A computer is basically a problem-solving device. In aircraft radio systems the problem to be solved is concerned with navigation, in that given certain information, such as range and bearing to a fixed known point, steering commands need to be computed to fly the aircraft to the same, or some other fixed point.
Since the input and output information is continuously changing during flight, analogue computation provides an obvious means of solving the navigation problems.
A block schematic diagram of an analogue computer is shown in Figure.
The input devices are radio sensors such as VOR, DME, Omega, ADF, Doppler, Loran, Decca, ILS, and non-radio sensors such as the Air Data Unit and Inertial Navigation System. The output of such sensors will be electrical analogues of the quantities being monitored. The electrical signals contain the necessary information needed to solve the navigation problem, the solution being achieved by the computer.
The computer consists of a variety of analogue circuits such as summing amplifiers, integrators, comparators, sine cosine resolvers, servo systems, etc. The patching network determines the way, in which the analogue circuits are interconnected, which will be such as to achieve the required outputs for given inputs.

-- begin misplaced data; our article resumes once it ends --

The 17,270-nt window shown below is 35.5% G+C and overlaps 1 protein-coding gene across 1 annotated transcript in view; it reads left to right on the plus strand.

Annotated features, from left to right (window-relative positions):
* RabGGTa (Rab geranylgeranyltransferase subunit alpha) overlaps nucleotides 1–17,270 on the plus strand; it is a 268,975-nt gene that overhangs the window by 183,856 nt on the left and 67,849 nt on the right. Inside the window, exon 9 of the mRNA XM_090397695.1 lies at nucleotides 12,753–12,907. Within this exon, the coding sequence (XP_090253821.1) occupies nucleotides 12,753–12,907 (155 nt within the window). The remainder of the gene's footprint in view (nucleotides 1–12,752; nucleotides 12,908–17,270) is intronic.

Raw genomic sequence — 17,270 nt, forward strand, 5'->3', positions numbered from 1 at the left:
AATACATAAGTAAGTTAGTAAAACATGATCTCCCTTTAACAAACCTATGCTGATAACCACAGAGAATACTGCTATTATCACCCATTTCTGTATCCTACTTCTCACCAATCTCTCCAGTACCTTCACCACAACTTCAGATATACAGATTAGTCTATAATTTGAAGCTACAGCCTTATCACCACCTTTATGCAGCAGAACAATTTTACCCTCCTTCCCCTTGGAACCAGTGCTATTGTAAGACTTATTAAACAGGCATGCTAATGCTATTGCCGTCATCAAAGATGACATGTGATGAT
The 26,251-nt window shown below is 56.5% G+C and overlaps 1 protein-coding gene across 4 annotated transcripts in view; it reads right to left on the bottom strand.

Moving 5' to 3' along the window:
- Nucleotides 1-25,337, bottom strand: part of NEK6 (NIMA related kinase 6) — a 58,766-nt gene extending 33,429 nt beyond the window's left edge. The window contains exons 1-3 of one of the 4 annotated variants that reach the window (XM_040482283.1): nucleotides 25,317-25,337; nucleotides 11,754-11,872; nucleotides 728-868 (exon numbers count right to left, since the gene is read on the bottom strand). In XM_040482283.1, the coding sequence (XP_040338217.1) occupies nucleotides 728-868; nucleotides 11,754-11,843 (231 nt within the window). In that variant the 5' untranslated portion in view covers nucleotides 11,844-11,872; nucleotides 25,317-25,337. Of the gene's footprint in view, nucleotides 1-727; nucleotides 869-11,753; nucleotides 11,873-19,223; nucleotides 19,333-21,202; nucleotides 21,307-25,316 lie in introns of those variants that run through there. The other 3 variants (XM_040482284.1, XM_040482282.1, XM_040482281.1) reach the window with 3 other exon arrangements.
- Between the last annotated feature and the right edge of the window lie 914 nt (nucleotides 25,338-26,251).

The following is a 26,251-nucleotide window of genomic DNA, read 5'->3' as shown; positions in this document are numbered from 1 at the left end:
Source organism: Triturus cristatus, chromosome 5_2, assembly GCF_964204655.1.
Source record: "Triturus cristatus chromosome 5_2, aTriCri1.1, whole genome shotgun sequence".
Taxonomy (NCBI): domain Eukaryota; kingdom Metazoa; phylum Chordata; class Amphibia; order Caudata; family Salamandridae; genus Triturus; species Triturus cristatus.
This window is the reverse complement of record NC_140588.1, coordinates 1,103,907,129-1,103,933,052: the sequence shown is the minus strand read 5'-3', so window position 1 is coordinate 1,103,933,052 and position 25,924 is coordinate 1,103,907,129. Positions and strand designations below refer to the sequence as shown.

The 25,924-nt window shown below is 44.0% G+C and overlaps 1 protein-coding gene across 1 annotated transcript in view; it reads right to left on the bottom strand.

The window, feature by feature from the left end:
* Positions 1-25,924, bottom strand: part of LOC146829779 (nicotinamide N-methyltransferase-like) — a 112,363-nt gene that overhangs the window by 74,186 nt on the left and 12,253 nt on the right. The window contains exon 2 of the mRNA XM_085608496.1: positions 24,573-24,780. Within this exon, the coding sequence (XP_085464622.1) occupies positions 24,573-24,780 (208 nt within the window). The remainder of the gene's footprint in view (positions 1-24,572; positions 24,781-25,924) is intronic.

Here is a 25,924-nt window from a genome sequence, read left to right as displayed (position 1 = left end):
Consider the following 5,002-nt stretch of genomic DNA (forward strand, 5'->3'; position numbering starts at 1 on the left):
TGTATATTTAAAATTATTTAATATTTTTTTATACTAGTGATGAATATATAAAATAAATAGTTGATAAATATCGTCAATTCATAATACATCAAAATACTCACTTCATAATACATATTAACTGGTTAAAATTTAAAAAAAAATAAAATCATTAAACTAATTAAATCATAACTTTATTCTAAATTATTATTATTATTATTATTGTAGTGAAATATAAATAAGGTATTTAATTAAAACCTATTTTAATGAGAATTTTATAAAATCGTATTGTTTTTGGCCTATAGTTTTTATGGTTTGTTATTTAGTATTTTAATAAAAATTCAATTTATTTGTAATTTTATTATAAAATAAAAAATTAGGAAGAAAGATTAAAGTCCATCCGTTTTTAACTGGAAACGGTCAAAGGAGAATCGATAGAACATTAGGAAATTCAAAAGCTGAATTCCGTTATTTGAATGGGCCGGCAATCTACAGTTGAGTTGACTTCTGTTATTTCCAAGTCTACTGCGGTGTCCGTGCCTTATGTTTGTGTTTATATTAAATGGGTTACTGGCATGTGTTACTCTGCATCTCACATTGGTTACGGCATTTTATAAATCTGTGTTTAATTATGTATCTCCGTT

There is a disadvantage of analogue computers in that different patching is needed for different applications. Thus aircraft analogue computers are purpose built to solve one particular problem and as such usually form an integral part of a particular equipment.
This lack of flexibility, together with limited accuracy and susceptibility to noise and drift, has led to the introduction of digital computers, made possible by integrated circuits. Even so, the analogue computer, or rather analogue computing circuits, are still extensively used because as stated above, the sensors produce analogue signals.